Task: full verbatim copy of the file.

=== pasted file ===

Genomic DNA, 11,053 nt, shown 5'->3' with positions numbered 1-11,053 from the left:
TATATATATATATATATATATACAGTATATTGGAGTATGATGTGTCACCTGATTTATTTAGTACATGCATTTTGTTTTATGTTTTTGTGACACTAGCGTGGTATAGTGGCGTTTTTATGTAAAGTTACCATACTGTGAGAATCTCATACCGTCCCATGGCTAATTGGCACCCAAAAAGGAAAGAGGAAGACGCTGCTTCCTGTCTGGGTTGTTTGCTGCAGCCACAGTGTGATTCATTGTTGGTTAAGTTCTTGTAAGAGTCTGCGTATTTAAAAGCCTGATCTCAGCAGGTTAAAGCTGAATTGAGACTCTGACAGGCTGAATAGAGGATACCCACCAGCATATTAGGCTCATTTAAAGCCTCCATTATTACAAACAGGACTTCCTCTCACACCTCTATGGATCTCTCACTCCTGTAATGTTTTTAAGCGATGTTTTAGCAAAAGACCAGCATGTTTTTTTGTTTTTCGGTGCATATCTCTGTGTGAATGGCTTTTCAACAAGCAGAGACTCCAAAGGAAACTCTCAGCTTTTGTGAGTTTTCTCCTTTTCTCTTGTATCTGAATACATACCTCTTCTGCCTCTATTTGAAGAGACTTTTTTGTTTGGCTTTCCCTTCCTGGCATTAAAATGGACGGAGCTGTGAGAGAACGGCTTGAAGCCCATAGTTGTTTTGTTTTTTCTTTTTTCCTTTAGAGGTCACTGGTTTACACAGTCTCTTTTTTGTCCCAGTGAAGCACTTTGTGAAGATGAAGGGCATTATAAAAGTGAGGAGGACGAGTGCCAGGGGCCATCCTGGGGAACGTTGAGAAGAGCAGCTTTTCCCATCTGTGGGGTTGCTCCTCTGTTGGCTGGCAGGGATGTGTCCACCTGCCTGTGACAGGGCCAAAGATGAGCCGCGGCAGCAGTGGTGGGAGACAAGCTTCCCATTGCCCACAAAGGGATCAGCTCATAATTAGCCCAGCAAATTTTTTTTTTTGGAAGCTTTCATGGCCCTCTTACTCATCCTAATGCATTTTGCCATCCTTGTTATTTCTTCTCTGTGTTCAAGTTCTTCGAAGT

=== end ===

Genomic DNA, 11,053 nt, shown 5'->3' with positions numbered 1-11,053 from the left:
TATATATATATATATATATATACAGTATATTGGAGTATGATGTGTCACCTGATTTATTTAGTACATGCATTTTGTTTTATGTTTTTGTGACACTAGCGTGGTATAGTGGCGTTTTTATGTAAAGTTACCATACTGTGAGAATCTCATACCGTCCCATGGCTAATTGGCACCCAAAAAGGAAAGAGGAAGACGCTGCTTCCTGTCTGGGTTGTTTGCTGCAGCCACAGTGTGATTCATTGTTGGTTAAGTTCTTGTAAGAGTCTGCGTATTTAAAAGCCTGATCTCAGCAGGTTAAAGCTGAATTGAGACTCTGACAGGCTGAATAGAGGATACCCACCAGCATATTAGGCTCATTTAAAGCCTCCATTATTACAAACAGGACTTCCTCTCACACCTCTATGGATCTCTCACTCCTGTAATGTTTTTAAGCGATGTTTTAGCAAAAGACCAGCATGTTTTTTTGTTTTTCGGTGCATATCTCTGTGTGAATGGCTTTTCAACAAGCAGAGACTCCAAAGGAAACTCTCAGCTTTTGTGAGTTTTCTCCTTTTCTCTTGTATCTGAATACATACCTCTTCTGCCTCTATTTGAAGAGACTTTTTTGTTTGGCTTTCCCTTCCTGGCATTAAAATGGACGGAGCTGTGAGAGAACGGCTTGAAGCCCATAGTTGTTTTGTTTTTTCTTTTTTCCTTTAGAGGTCACTGGTTTACACAGTCTCTTTTTTGTCCCAGTGAAGCACTTTGTGAAGATGAAGGGCATTATAAAAGTGAGGAGGACGAGTGCCAGGGGCCATCCTGGGGAACGTTGAGAAGAGCAGCTTTTCCCATCTGTGGGGTTGCTCCTCTGTTGGCTGGCAGGGATGTGTCCACCTGCCTGTGACAGGGCCAAAGATGAGCCGCGGCAGCAGTGGTGGGAGACAAGCTTCCCATTGCCCACAAAGGGATCAGCTCATAATTAGCCCAGCAAATTTTTTTTTTTGGAAGCTTTCATGGCCCTCTTACTCATCCTAATGCATTTTGCCATCCTTGTTATTTCTTCTCTGTGTTCAAGTTCTTCGAAGT